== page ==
Such a presence of immune markers in the hippocampus and cortex of the 5XFAD mice is not surprising since they are produced in neurons, astrocytes and resident microglia. In a healthy brain, they illustrate the “neuro-immune” system that exists in the central nervous system, where, for instance, complement cascade tags neurons destined to destruction . With age and repeated insults, these processes may spiral out of control and lead to degeneration. Through the upregulation of inflammatory/immune markers, the 5XFAD brain recapitulates the dysfunction of the resident immune network seen in AD [41, 42].
In addition to inflammatory and immune changes, IPA identified functional links between genes affected from M6 onwards and neurological and psychological diseases (Figure 3A). Changes in genes associated with impaired cognitive functions are found to be a significant feature of M9. This is consistent with published studies reporting abnormal behaviors in 5XFAD mice starting at M6 and strongly consolidated by M9 [7, 12, 13, 19, 20, 43, 44].
Establishment of neuroinflammation through activation of complement
A dramatic increase in inflammation stands out as the most striking transcriptomic result. Neuroinflammation is a well-known hallmark of AD and is characterized by the activation of astrocytes and microglia, which appears in the 5XFAD mouse model near and concomitantly to amyloid plaques . In various types of brain insults, peripheral leukocytes infiltrate the injured brain [47–49] and intensify the neuroinflammatory response through pro-inflammatory mediators, free radicals, lipid peroxidation and oxidative stress [50–52]. Their infiltration is mediated, in part, by CD11/CD18 integrins expressed in neutrophils and monocytes/macrophages.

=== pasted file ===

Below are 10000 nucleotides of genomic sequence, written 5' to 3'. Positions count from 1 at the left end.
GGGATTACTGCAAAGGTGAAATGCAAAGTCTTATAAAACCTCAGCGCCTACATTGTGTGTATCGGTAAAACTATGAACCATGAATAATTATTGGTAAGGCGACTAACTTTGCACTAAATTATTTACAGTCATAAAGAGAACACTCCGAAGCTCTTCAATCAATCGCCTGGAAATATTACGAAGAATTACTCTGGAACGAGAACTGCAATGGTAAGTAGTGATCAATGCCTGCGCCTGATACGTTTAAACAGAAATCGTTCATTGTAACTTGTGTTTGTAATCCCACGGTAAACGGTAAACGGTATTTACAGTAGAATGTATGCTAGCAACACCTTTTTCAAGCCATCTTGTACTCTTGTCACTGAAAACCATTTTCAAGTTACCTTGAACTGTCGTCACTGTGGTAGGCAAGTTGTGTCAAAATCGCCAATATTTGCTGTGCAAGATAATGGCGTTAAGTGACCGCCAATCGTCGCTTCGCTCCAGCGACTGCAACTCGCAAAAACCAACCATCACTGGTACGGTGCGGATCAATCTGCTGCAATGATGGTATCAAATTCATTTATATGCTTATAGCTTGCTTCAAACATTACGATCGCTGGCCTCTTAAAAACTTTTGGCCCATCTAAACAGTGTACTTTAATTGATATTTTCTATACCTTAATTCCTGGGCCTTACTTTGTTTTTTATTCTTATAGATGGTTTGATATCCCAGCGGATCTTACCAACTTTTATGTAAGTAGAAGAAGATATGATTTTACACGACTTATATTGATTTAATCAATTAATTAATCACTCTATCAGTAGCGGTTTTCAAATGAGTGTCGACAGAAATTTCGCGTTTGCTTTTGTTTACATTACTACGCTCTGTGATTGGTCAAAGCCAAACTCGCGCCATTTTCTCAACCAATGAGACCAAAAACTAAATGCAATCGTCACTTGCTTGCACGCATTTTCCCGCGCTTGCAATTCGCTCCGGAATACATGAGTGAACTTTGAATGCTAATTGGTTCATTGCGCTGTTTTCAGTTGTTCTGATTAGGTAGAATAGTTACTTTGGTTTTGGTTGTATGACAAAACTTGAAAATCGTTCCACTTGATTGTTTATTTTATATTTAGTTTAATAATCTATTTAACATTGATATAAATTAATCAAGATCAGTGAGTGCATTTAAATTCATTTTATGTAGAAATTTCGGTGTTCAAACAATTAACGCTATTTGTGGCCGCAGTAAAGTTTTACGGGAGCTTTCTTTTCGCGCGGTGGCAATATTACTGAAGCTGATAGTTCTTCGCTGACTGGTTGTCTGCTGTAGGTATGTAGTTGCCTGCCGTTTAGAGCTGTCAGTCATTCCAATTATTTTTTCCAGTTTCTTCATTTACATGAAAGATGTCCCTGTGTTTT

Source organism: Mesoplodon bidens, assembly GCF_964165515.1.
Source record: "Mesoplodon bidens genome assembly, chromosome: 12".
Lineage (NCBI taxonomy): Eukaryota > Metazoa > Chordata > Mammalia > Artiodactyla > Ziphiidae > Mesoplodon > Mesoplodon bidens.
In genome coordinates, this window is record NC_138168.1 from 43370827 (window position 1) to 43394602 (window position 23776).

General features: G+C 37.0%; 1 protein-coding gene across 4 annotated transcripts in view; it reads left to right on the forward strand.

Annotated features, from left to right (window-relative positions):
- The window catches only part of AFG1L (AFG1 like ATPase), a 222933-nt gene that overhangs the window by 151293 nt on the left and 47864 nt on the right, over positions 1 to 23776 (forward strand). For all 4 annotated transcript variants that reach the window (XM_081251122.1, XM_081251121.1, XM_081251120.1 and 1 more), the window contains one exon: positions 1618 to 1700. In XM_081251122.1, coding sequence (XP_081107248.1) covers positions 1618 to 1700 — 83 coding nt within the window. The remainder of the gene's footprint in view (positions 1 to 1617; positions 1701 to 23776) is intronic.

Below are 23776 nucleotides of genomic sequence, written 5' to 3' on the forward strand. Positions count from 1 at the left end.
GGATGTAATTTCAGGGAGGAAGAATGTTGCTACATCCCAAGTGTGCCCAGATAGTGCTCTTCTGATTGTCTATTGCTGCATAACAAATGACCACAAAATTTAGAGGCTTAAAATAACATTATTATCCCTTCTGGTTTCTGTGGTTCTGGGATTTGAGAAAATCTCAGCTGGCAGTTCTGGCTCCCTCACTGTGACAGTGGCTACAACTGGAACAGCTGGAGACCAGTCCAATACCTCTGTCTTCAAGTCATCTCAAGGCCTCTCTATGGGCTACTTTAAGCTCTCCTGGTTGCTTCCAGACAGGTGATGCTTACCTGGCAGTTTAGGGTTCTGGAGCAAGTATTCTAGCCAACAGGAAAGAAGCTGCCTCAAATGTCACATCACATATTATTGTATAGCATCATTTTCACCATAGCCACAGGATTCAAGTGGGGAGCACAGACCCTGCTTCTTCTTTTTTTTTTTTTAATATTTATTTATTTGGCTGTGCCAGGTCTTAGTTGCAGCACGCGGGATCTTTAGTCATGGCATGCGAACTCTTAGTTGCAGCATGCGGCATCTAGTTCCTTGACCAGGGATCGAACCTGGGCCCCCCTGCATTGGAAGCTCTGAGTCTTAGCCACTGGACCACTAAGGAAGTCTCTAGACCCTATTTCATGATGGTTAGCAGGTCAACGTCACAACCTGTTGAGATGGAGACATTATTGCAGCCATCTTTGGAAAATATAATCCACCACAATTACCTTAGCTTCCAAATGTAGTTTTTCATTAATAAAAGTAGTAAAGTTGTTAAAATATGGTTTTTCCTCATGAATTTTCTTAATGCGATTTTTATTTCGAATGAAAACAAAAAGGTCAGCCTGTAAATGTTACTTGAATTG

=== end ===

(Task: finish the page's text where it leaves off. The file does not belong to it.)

In our study, in addition to Cd11c-encoding gene Itgax, genes such as Itgam, Itgb3, and Itgb2, encoding respectively Cd11, Cd61 and Cd18, are all overexpressed in the 5XFAD mice (Table 2). Most of these integrins are transcriptionally induced by IL-1β and/or Aβ through TLR2-mediated signaling . In keeping with this, we found an upregulated expression of Tlr2 at M4, M6 and M9 (Table 2). Increases in transcript levels of inflammatory markers such as Cd11b, Il-1β, Tnf-α and Tlr2 have already been observed in 6 months old 5XFAD mice .
Moreover, the expression of several members of the complement, known immune effectors, is also upregulated, such as C3, C4, C1qa, C1qc and C1qb, which are all overexpressed in the cortex of AD patients . CD18 interacts with CD11b or CD11c to form the C3 receptor (CR3) and C4 receptor (CR4), respectively. C3 and C4 ligands bind to their cognate receptors, C3R and C4R (Figure 4). Activation of these receptors is reportedly part of the complement-induced inflammation in AD mouse models and patients [56–61] and influences microglia to adopt protective or deleterious phenotypes in AD [31, 62].
On the whole, our results point to a major raise in inflammation in the 5XFAD brain, linked to complement activation and presumably to immune cell infiltration, reminiscent of similar findings in AD patients and other mouse models [63–68].
Altered expression of interferon gamma-induced genes